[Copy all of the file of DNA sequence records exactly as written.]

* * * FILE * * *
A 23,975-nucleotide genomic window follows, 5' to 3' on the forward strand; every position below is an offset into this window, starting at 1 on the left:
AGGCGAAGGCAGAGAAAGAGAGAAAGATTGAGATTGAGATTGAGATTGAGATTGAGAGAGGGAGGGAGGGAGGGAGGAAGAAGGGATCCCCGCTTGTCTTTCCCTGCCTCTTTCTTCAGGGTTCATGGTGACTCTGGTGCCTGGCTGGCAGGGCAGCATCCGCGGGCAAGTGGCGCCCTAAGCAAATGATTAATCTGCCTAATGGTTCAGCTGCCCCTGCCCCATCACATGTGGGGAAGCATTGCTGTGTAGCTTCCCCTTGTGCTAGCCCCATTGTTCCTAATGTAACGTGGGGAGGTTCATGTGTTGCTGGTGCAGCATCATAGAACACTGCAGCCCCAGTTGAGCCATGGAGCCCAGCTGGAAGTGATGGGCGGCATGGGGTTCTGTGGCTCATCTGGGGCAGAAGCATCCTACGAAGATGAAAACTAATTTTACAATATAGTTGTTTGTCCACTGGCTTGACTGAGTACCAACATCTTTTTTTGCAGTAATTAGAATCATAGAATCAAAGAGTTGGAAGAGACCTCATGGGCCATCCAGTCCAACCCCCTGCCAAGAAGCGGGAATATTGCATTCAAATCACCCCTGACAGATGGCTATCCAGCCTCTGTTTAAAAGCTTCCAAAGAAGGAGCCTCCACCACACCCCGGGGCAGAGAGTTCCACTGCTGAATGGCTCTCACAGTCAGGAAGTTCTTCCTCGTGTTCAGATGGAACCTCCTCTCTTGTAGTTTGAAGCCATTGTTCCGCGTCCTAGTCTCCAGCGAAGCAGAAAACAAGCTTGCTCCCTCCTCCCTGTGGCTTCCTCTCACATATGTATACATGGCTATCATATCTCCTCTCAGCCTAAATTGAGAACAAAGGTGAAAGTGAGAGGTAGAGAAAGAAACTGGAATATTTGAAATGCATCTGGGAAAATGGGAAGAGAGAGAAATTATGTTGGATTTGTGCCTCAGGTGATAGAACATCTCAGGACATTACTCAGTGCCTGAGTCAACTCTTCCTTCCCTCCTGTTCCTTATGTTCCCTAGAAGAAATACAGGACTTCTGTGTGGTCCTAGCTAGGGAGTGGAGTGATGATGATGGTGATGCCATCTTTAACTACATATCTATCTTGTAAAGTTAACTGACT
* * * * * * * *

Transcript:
A 23,975-nucleotide genomic window follows, 5' to 3' on the forward strand; every position below is an offset into this window, starting at 1 on the left:
AGGCGAAGGCAGAGAAAGAGAGAAAGATTGAGATTGAGATTGAGATTGAGATTGAGAGAGGGAGGGAGGGAGGGAGGAAGAAGGGATCCCCGCTTGTCTTTCCCTGCCTCTTTCTTCAGGGTTCATGGTGACTCTGGTGCCTGGCTGGCAGGGCAGCATCCGCGGGCAAGTGGCGCCCTAAGCAAATGATTAATCTGCCTAATGGTTCAGCTGCCCCTGCCCCATCACATGTGGGGAAGCATTGCTGTGTAGCTTCCCCTTGTGCTAGCCCCATTGTTCCTAATGTAACGTGGGGAGGTTCATGTGTTGCTGGTGCAGCATCATAGAACACTGCAGCCCCAGTTGAGCCATGGAGCCCAGCTGGAAGTGATGGGCGGCATGGGGTTCTGTGGCTCATCTGGGGCAGAAGCATCCTACGAAGATGAAAACTAATTTTACAATATAGTTGTTTGTCCACTGGCTTGACTGAGTACCAACATCTTTTTTTGCAGTAATTAGAATCATAGAATCAAAGAGTTGGAAGAGACCTCATGGGCCATCCAGTCCAACCCCCTGCCAAGAAGCGGGAATATTGCATTCAAATCACCCCTGACAGATGGCTATCCAGCCTCTGTTTAAAAGCTTCCAAAGAAGGAGCCTCCACCACACCCCGGGGCAGAGAGTTCCACTGCTGAATGGCTCTCACAGTCAGGAAGTTCTTCCTCGTGTTCAGATGGAACCTCCTCTCTTGTAGTTTGAAGCCATTGTTCCGCGTCCTAGTCTCCAGCGAAGCAGAAAACAAGCTTGCTCCCTCCTCCCTGTGGCTTCCTCTCACATATGTATACATGGCTATCATATCTCCTCTCAGCCTAAATTGAGAACAAAGGTGAAAGTGAGAGGTAGAGAAAGAAACTGGAATATTTGAAATGCATCTGGGAAAATGGGAAGAGAGAGAAATTATGTTGGATTTGTGCCTCAGGTGATAGAACATCTCAGGACATTACTCAGTGCCTGAGTCAACTCTTCCTTCCCTCCTGTTCCTTATGTTCCCTAGAAGAAATACAGGACTTCTGTGTGGTCCTAGCTAGGGAGTGGAGTGATGATGATGGTGATGCCATCTTTAACTACATATCTATCTTGTAAAGTTAACTGACT